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Biden says greatest risk since Cuban Missile Crisis

US President Joe Biden steps off Marine One upon arrival in Wall Township, New Jersey. -- AFP
US President Joe Biden steps off Marine One upon arrival in Wall Township, New Jersey. -- AFP

NEW YORK/KYIV: Russian President Vladimir Putin's threat to use nuclear weapons in Ukraine has brought the world closer to "Armageddon" than at any time since the Cold-War Cuban Missile Crisis, US President Joe Biden said.

With his seven-month attack unravelling, Putin celebrated his 70th birthday on Friday with fawning praise from some officials but little public fuss. That was a contrast to just a week ago when he staged a huge concert on Red Square to proclaim the annexation of nearly a fifth of Ukrainian land.

Ukrainian President Volodymyr Zelensky said Kyiv's forces were swiftly recapturing more territory, including more than 500 square kilometres in the south where they burst through a second major front this week.

Russia's failings on the battlefield have brought unusual public recrimination from Kremlin allies and regular reshuffles in the top brass.

Russian news site RBC said on Friday Moscow had sacked the commander of its Eastern Military District. A day earlier, one Russian-installed leader in occupied Ukrainian territory went as far as suggesting Putin's defence minister should have shot himself.

Biden said the prospect of defeat could make Putin desperate enough to use nuclear weapons, the biggest risk since US president John Kennedy and Soviet leader Nikita Khrushchev faced off over missiles in Cuba in 1962.

"We have not faced the prospect of Armageddon since Kennedy and the Cuban missile crisis," Biden said in New York.

Putin was "not joking when he talks about potential use of tactical nuclear weapons or biological or chemical weapons, because his military, you might say, is significantly underperforming," Biden said.

In Geneva, the UN Human Rights Council passed a motion to appoint an independent expert on human rights abuse allegations in Russia, accusing Moscow of creating a "climate of fear" through repression and violence.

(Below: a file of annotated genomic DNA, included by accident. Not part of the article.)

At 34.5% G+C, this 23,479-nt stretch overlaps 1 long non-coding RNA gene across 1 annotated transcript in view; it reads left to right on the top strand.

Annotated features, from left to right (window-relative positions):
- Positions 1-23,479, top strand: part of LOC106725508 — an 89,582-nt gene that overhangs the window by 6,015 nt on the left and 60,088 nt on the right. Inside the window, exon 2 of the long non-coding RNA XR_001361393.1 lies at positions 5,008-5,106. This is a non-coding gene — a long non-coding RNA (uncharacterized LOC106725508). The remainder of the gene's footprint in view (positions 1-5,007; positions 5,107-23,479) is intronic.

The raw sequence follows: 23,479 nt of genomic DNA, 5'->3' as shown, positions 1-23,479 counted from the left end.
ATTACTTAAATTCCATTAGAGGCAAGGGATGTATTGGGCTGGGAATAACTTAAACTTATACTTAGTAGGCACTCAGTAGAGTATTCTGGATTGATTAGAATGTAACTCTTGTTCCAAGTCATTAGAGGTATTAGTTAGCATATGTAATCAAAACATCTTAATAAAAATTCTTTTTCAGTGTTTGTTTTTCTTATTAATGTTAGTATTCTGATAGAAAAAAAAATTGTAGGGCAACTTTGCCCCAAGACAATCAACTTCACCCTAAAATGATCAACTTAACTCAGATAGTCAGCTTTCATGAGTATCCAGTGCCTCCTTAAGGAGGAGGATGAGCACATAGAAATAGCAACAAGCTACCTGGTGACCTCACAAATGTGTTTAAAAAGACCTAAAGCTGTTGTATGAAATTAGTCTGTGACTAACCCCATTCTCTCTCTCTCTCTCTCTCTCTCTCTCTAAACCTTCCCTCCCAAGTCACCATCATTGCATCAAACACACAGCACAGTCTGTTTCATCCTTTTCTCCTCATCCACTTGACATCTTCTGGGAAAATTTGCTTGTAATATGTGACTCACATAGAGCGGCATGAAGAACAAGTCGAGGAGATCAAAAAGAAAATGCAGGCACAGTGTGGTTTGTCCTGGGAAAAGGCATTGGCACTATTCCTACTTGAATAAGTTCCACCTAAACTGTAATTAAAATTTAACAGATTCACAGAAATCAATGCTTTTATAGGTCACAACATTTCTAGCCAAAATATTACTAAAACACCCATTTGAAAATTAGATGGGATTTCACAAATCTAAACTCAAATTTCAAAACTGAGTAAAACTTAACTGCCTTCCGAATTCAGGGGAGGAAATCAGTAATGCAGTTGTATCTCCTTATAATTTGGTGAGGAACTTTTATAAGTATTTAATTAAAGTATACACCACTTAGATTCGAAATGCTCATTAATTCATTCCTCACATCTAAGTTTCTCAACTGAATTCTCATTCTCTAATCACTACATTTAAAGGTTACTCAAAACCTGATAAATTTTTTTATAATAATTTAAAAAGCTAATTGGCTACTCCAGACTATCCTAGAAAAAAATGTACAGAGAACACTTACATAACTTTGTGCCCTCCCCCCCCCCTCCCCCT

It was the first time the body had set up a "special rapporteur" to examine the record of one of a veto-wielding permanent member of the Security Council. Russia said it showed the West was using the United Nations for political ends.


Putin was shown on state television meeting leaders of other ex-Soviet allies at an informal summit in St Petersburg on Friday, but commentators mentioned his birthday only in passing.

Russian Orthodox Patriarch Kirill, a vocal supporter of the war, led birthday tributes for Putin with a prayer for God to "grant him health and longevity, and deliver him from all the resistances of visible and invisible enemies".

Ramzan Kadyrov, the leader of Chechnya, congratulated "one of the most influential and outstanding personalities of our time, the number one patriot in the world".

Public observation of the birthday was otherwise muted. A video circulated on pro-Russian social media channels showing a crowd of a few hundred youths in central St Petersburg waving Russian flags, and holding up red umbrellas to spell out "Putin - My President". By late afternoon such images had not appeared on Russia's major broadcasters.

In keeping with the sombre atmosphere, St Petersburg city council said it was cancelling traditional New Year and Christmas festivities this year and using the money to pay for "additional equipment and equipment for volunteers and those who have been mobilised".

Ukrainian forces have advanced swiftly since breaking through the Russian front in the northeast at the start of September, and in the south this week.

Since Putin proclaimed the annexation a week ago, Ukraine has recaptured the main Russian bastion in northern Donetsk and a swath of territory on the west bank of the Dnipro River in Kherson.

Russia's attack on Ukraine, launched on February 24, has already killed thousands, displaced millions, pulverised cities and damaged the global economy.

Putin says Russia is carrying out a "special military operation" to demilitarise Ukraine, rid it of dangerous nationalists and defend Moscow from transatlantic alliance Nato. -- Reuters

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